Such as we are, such are the times

Like most Catholics, I have found myself equal parts appalled and frustrated over the recent abuse allegations (and ensuing cover-ups) that continue to come to light. Cardinals, bishops, and priests — the men we laypeople trust to be our shepherds and guides — have all been implicated in what are, by all accounts, horribly unspeakable acts.

As much as I’d like to, I can’t just ignore what’s happening. I’ve been closely following Catholic news, cheering for the brave souls coming forward to tell their stories, and lend their voices to what essentially amounts to the Catholic “he too” movement. The more that is brought into the light, it seems, the better chance we have for healing.

Yet as a layperson, I also admit that there is a general feeling of helplessness that accompanies each new revelation of corruption and abuse. I am a stay-at-home mother, living in Denver, with no real stake in church politics. I attend a lovely parish with my husband and children, and we are certainly quite involved there, but we are also far removed (mercifully!) from the tragic things that we now know to have been happening over the past many years. Such revelations are an unfortunate but very real blight on Christ’s Church as a whole. Our ability as Catholics to evangelize in our local communities has been, sadly, at least somewhat diminished as our credibility in the world appears to be nearly irreparably damaged.

Does that sound like a gloomy, negative take on things? Maybe so. But the effect of these scandals on our Catholic witness to the world cannot, and must not, be overlooked. So what is someone like me, or you, to do?

For one thing, I’ve committed myself to staying up on what’s happening, which is no small task when seemingly each new day brings a new revelation or allegation. I’ve also tried to use my voice, humble as it is, to speak up in support of both the victims, and the courageous churchmen coming forward and making public statements in pursuit of truth. I also remain staunchly committed to advocating as best I can for the truth — this is not the time to rely upon mere rumor or speculation. We must plead, and wait for, the facts. And of course, there is always prayer.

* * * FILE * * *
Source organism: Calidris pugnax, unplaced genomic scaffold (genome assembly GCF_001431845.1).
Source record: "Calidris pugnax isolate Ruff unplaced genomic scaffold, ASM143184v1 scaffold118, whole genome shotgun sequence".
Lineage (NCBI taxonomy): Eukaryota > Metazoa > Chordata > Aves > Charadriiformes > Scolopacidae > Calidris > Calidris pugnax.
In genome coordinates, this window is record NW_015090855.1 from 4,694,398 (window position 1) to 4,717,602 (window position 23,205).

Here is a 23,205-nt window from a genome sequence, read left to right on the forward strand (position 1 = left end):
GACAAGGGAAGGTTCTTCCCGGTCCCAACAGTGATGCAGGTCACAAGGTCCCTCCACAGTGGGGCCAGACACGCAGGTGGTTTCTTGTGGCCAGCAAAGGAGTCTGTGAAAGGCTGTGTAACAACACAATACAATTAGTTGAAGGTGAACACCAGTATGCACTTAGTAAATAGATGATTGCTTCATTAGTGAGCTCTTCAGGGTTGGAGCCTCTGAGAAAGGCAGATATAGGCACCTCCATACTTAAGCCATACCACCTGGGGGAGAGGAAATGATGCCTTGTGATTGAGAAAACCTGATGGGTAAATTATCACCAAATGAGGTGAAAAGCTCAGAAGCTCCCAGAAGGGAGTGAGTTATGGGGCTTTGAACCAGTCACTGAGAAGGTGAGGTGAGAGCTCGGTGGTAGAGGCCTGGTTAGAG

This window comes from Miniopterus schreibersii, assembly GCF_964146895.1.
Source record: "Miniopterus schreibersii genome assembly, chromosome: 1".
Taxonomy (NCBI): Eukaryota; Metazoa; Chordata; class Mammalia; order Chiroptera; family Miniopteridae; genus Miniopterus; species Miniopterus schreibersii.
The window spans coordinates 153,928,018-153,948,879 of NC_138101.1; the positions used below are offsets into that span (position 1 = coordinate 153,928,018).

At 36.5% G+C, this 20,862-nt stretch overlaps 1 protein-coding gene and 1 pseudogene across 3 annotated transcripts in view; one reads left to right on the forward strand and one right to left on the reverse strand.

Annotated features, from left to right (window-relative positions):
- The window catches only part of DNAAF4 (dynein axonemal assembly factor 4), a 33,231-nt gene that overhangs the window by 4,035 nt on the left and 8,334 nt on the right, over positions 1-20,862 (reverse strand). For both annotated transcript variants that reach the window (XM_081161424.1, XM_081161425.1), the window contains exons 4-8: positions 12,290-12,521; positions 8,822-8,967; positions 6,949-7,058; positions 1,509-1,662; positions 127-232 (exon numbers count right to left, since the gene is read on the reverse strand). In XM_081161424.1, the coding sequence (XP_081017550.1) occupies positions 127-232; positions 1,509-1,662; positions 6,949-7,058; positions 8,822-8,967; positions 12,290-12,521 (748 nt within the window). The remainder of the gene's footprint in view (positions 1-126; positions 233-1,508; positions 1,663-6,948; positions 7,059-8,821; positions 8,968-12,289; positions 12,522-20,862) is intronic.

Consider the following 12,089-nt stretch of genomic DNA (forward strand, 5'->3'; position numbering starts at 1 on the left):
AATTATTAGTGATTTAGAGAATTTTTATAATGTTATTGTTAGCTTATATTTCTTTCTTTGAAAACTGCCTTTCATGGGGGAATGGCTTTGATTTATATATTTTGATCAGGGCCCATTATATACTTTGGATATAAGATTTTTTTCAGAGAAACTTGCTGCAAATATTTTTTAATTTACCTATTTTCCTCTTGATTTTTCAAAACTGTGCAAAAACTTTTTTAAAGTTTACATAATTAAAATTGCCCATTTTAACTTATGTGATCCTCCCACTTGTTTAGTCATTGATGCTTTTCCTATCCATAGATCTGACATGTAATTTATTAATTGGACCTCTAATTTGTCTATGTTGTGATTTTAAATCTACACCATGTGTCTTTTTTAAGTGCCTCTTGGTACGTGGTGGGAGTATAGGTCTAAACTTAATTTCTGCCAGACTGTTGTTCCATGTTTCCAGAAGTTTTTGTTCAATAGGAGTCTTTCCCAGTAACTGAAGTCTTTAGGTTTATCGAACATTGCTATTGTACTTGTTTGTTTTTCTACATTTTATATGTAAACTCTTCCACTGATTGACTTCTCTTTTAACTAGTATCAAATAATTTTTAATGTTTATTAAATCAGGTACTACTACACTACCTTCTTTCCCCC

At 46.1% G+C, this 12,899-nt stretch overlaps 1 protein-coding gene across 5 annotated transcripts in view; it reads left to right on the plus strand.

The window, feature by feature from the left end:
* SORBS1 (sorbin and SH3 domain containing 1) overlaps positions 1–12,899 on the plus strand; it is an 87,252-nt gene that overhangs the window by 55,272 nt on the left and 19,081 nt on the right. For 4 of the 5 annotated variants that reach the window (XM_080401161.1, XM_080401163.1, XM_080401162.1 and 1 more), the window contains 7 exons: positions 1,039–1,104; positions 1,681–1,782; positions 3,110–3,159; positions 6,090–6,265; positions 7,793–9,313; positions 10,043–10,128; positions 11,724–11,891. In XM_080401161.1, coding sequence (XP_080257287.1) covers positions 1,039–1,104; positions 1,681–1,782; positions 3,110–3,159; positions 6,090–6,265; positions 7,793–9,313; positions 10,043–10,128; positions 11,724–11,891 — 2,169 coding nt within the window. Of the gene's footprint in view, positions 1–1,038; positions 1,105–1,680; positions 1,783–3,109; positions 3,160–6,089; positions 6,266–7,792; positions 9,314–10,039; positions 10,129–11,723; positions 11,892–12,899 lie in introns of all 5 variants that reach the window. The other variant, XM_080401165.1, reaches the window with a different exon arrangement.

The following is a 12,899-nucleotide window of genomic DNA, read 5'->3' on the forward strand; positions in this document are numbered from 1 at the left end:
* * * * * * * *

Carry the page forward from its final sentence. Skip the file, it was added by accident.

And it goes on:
But I also want to be proactive. To feel like I’m making a difference. While I don’t have a direct role to play in managing the difficult affairs of the Church, I do believe I have a responsibility to participate in Church life, and in healing the painful wounds that continue to rise to the surface. Surely there’s a place for laypeople like me to exercise their gifts and work to make things better, even beyond a devotion to prayer and to the sacraments, important as those things are.

In a recent homily, my parish priest was discussing the present state of things. My priest has, over the years, demonstrated a fairly impressive ability to address even the most difficult of situations while still maintaining a spirit of hope, and a focus on Christ’s love — something that is not always so easy to do, I’m sure. So, in the context of his homily, my priest quoted something from St. Augustine that has stuck with me ever since:

“Bad times, hard times — this is what people keep saying; but let us live well, and times shall be good. We are the times: such as we are, such are the times.”

Profound, right?

Certainly no one can deny that these are, indeed, dark times for the Catholic Church. Sin and pain are being exposed and dragged out into the light. We are, and rightly so, scandalized. Some among us are perhaps even tempted to walk away, and even the most faithful of those sticking around are uncertain and discouraged.

But the truth of the matter is that not only can we cling to Jesus and his promises in the most difficult of moments, we can also renew our commitment to live out our respective vocations the best we know how. Because the times, whether good or bad, are not merely (or even mostly) defined by a few (or a lot of) wayward individuals. They are also marked by saints-in-the-making. The people sitting in the pews. The mothers and fathers doing the long, hard work of love in their respective homes. The many good and faithful priests and bishops shepherding their flocks, day after day and week after week.

So don’t despair! Don’t believe that you can’t make a difference in our Church. Pursuing holiness and friendship with God, overcoming brokenness, and loving well are all representative of the times we live in, just as surely as the darkest news headlines are. We must keep serving our families, receiving the sacraments, and loving the poor. We must never give up on faith, hope, and charity. We must look to Christ and to his mother, Mary, to lead the way through both the joys, and the sorrows, of this life.